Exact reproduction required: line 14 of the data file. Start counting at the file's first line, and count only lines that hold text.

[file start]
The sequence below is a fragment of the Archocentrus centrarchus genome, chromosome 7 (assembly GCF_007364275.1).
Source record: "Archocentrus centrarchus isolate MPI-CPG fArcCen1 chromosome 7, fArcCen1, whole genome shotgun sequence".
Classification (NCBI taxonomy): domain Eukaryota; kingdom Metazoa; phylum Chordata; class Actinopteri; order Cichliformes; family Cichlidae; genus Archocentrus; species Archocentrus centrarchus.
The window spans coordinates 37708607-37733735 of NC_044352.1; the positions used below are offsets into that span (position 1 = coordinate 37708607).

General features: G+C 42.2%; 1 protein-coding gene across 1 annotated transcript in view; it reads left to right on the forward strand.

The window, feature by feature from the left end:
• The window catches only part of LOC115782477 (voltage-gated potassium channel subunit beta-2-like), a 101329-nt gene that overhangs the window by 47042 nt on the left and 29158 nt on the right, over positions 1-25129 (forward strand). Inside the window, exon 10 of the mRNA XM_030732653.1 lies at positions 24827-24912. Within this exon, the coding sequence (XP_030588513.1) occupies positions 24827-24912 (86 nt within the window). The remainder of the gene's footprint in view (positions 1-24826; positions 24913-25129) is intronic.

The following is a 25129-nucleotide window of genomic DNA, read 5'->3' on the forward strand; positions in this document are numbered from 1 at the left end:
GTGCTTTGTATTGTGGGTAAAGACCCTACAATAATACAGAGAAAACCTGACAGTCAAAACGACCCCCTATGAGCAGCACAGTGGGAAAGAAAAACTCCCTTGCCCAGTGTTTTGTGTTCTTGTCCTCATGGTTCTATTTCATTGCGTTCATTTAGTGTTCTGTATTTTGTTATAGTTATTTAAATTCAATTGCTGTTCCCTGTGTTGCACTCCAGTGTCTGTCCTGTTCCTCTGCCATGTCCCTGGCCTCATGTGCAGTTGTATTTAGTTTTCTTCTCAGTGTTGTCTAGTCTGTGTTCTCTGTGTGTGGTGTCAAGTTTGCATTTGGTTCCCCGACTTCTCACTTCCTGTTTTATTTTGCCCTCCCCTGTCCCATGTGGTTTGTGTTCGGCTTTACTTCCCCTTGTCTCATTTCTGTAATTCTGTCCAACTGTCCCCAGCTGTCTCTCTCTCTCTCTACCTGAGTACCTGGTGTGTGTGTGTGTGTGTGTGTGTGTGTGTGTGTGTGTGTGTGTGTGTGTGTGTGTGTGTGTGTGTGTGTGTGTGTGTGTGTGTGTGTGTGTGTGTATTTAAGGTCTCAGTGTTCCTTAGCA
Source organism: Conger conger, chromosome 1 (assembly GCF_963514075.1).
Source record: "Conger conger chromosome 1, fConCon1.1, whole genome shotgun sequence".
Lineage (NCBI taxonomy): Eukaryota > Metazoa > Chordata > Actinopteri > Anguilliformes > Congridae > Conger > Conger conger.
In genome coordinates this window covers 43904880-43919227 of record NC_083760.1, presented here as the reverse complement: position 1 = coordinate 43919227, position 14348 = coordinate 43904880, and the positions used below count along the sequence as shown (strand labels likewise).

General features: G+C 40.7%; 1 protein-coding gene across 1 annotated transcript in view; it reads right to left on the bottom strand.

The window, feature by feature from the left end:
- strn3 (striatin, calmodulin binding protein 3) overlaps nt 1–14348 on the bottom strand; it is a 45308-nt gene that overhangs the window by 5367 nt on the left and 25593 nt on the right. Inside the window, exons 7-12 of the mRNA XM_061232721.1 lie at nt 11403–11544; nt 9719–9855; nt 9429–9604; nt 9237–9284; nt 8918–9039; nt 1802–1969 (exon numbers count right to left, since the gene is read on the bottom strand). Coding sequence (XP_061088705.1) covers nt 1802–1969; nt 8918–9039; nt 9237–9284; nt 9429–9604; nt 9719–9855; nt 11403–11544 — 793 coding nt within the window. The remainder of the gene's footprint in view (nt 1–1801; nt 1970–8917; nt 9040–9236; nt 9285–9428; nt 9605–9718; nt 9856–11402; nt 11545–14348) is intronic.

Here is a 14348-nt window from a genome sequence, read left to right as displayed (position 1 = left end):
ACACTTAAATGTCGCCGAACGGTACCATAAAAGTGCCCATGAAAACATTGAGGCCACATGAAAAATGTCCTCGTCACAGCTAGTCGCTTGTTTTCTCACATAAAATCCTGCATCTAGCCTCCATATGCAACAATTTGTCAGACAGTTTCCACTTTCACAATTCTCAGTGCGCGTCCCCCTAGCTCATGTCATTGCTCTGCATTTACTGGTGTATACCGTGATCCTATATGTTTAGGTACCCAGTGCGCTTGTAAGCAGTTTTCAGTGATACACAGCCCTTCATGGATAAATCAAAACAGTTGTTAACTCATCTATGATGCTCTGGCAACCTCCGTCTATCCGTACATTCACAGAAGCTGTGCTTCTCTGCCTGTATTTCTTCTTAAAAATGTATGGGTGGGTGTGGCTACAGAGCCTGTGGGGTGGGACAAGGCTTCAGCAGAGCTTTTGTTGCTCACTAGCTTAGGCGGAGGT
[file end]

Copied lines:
General features: G+C 40.7%; 1 protein-coding gene across 1 annotated transcript in view; it reads right to left on the bottom strand.